That makes it more difficult.
Prior to bootcamp? Easy. It is easy to leave
prior to reporting for bootcamp.
After reporting to bootcamp?
The Army spent a lot of money to find and train him through bootcamp...they do not want to let him out early.
The one way that MAY help is if he can show a "hardship"
If he can show that you need him with you, due to a medical condition, that can be grounds for an early release.
Now...pregnancy in and of itself is not going to be enough. Lots of soldiers
have pregnant wives
, it is tough to be away for the soldier and for the wife.
But if you have a medical condition either due to your pregnancy or independent of your pregnancy, and your doctor will write a letter that you need him with you for your health or for the health of your child? That can be grounds to request a discharge
based on hardship.
The process to apply is easy...he files a request to his chain of command to be separated due this hardship (your illness). It is up to his commander to decide the request.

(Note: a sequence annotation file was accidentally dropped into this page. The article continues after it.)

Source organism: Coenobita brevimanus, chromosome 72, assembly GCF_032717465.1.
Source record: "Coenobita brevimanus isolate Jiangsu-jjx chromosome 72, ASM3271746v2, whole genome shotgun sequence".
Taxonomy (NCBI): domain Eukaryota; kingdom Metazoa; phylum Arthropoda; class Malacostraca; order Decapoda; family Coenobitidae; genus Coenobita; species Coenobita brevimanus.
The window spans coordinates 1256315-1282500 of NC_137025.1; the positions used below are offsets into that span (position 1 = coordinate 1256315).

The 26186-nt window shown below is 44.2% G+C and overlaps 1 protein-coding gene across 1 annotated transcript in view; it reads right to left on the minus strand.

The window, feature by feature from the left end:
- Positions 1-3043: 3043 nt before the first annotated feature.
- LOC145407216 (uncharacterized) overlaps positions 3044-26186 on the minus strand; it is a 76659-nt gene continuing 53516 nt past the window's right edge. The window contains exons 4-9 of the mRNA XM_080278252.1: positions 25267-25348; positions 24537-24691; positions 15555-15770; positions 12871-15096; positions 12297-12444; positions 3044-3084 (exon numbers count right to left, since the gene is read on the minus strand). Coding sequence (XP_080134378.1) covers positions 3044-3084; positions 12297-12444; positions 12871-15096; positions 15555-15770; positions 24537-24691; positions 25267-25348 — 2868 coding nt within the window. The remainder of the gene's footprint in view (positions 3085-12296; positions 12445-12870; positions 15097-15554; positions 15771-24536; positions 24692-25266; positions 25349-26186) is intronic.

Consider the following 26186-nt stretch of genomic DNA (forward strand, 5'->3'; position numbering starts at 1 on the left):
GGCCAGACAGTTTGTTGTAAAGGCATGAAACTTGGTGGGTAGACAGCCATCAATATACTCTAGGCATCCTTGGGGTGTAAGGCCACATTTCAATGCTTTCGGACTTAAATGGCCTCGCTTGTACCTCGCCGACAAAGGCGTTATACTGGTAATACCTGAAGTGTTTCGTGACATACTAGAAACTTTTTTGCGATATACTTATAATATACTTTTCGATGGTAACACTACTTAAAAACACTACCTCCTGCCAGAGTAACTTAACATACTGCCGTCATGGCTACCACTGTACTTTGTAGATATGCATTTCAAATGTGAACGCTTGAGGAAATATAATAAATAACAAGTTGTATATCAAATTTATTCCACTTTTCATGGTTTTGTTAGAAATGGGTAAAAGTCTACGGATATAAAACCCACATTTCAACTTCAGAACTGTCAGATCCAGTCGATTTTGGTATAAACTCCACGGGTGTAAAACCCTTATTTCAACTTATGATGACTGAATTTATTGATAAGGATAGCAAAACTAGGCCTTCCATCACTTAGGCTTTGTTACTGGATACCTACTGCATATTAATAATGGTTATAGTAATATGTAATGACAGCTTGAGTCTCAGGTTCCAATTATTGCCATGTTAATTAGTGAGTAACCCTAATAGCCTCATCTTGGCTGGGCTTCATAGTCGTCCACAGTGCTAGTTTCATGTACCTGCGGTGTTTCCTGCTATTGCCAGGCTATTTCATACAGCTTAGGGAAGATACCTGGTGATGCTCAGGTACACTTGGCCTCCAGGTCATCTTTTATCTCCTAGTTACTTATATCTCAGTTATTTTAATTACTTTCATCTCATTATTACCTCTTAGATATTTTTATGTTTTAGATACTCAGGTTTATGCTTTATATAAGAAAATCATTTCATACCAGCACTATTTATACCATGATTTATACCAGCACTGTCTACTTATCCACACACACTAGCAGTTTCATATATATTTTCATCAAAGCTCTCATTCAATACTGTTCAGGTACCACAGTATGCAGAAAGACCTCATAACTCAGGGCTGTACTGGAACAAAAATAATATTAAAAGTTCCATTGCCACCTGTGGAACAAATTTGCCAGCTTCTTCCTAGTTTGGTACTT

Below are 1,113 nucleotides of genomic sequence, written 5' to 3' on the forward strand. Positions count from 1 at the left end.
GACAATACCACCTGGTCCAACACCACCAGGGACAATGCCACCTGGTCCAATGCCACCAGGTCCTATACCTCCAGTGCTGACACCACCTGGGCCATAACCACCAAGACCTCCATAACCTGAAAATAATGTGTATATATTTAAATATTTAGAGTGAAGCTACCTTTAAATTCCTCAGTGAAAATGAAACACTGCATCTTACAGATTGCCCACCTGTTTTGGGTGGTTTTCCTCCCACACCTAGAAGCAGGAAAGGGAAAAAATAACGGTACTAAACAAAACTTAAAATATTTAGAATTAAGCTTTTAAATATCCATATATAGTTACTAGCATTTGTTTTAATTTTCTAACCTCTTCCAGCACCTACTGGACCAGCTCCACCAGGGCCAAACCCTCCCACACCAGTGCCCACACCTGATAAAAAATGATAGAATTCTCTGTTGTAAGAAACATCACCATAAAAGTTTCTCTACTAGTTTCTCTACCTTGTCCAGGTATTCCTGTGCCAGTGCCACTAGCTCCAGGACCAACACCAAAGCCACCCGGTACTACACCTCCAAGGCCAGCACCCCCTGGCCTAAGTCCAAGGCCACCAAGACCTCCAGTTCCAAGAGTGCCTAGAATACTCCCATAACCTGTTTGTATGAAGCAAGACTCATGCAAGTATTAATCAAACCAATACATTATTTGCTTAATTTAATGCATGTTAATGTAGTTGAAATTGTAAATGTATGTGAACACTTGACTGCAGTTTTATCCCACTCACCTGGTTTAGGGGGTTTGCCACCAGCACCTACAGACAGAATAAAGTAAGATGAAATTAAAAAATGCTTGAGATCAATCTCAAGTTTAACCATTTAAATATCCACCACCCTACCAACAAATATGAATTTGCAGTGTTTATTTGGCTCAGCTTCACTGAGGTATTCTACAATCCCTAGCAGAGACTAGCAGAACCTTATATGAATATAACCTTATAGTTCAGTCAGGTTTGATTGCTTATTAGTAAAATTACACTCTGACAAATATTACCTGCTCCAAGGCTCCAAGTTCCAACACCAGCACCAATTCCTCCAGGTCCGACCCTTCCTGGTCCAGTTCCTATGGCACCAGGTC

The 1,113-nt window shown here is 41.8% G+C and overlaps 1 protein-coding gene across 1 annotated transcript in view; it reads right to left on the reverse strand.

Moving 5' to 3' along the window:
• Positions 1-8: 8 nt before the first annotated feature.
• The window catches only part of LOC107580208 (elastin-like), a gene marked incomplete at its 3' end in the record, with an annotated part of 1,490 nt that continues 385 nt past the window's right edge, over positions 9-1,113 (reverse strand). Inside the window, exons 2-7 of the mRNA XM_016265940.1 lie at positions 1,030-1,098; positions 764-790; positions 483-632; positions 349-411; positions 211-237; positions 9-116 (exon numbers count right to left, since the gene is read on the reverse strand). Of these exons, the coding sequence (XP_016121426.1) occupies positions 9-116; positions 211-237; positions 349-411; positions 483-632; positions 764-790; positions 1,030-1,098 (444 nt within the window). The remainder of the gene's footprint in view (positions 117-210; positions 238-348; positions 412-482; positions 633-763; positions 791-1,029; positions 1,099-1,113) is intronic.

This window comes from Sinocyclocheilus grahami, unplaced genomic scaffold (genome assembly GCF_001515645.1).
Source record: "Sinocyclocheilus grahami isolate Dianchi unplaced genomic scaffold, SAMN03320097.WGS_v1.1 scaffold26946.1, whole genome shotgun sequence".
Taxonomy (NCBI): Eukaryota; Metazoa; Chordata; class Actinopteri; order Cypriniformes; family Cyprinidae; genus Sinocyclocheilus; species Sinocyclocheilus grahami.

Short of that? I would urge him to finish his term. There is no "easy way out". By design. In an all volunteer service it is important to make it difficult to leave (to ensure the force structure...if it was easy to get out, lots of folks would...and that would not be good for the missions of the Army)
The one other possible option if you do not have a medical need for his presence would be if he has a deeply held religious belief that prevents his serving in the military. If this is the case, he can apply for conscientious objector status to his chain of command. The process is lengthy (it can take many months to check his claim) but if he can show his religion prevents his service, that can be grounds for discharge